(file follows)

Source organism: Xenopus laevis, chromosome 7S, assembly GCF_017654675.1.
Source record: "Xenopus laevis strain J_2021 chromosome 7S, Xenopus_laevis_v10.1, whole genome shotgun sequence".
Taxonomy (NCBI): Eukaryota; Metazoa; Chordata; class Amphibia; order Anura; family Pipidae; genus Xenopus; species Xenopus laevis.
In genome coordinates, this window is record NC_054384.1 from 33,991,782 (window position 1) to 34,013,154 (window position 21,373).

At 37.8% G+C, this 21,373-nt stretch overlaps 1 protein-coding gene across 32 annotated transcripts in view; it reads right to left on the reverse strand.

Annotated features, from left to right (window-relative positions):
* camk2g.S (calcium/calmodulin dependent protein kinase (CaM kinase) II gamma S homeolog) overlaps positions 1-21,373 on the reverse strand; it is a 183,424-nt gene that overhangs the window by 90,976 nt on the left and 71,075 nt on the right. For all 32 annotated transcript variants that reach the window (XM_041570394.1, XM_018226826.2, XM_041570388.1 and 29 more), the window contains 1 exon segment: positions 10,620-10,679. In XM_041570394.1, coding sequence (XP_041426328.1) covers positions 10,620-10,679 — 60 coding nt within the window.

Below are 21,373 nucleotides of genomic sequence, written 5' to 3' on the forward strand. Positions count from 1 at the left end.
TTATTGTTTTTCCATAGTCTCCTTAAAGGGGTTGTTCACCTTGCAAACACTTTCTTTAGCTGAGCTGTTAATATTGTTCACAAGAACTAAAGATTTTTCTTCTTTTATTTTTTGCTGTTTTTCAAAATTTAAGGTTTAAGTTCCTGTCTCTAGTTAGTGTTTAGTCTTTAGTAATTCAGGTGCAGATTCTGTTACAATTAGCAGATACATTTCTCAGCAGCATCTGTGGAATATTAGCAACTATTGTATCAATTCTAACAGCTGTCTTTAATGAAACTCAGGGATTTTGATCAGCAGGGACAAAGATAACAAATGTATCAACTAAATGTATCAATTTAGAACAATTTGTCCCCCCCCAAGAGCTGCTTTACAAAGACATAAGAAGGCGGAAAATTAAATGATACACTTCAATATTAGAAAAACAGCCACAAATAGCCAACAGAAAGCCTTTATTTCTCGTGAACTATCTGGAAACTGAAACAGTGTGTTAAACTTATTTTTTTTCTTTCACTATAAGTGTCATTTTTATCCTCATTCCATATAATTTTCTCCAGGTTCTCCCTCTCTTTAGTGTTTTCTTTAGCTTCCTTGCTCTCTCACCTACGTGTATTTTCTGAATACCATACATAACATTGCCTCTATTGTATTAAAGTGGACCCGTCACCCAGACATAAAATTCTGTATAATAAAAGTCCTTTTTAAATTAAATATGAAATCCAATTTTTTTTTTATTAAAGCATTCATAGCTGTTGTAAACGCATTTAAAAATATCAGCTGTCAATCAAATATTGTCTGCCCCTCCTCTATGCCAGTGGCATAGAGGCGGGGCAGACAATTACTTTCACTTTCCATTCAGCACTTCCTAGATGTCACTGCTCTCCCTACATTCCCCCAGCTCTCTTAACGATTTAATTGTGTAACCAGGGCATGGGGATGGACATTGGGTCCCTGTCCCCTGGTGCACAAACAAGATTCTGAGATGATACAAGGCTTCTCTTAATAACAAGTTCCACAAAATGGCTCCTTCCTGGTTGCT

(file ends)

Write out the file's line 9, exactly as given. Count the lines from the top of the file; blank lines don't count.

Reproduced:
TTATTGTTTTTCCATAGTCTCCTTAAAGGGGTTGTTCACCTTGCAAACACTTTCTTTAGCTGAGCTGTTAATATTGTTCACAAGAACTAAAGATTTTTCTTCTTTTATTTTTTGCTGTTTTTCAAAATTTAAGGTTTAAGTTCCTGTCTCTAGTTAGTGTTTAGTCTTTAGTAATTCAGGTGCAGATTCTGTTACAATTAGCAGATACATTTCTCAGCAGCATCTGTGGAATATTAGCAACTATTGTATCAATTCTAACAGCTGTCTTTAATGAAACTCAGGGATTTTGATCAGCAGGGACAAAGATAACAAATGTATCAACTAAATGTATCAATTTAGAACAATTTGTCCCCCCCCAAGAGCTGCTTTACAAAGACATAAGAAGGCGGAAAATTAAATGATACACTTCAATATTAGAAAAACAGCCACAAATAGCCAACAGAAAGCCTTTATTTCTCGTGAACTATCTGGAAACTGAAACAGTGTGTTAAACTTATTTTTTTTCTTTCACTATAAGTGTCATTTTTATCCTCATTCCATATAATTTTCTCCAGGTTCTCCCTCTCTTTAGTGTTTTCTTTAGCTTCCTTGCTCTCTCACCTACGTGTATTTTCTGAATACCATACATAACATTGCCTCTATTGTATTAAAGTGGACCCGTCACCCAGACATAAAATTCTGTATAATAAAAGTCCTTTTTAAATTAAATATGAAATCCAATTTTTTTTTTATTAAAGCATTCATAGCTGTTGTAAACGCATTTAAAAATATCAGCTGTCAATCAAATATTGTCTGCCCCTCCTCTATGCCAGTGGCATAGAGGCGGGGCAGACAATTACTTTCACTTTCCATTCAGCACTTCCTAGATGTCACTGCTCTCCCTACATTCCCCCAGCTCTCTTAACGATTTAATTGTGTAACCAGGGCATGGGGATGGACATTGGGTCCCTGTCCCCTGGTGCACAAACAAGATTCTGAGATGATACAAGGCTTCTCTTAATAACAAGTTCCACAAAATGGCTCCTTCCTGGTTGCT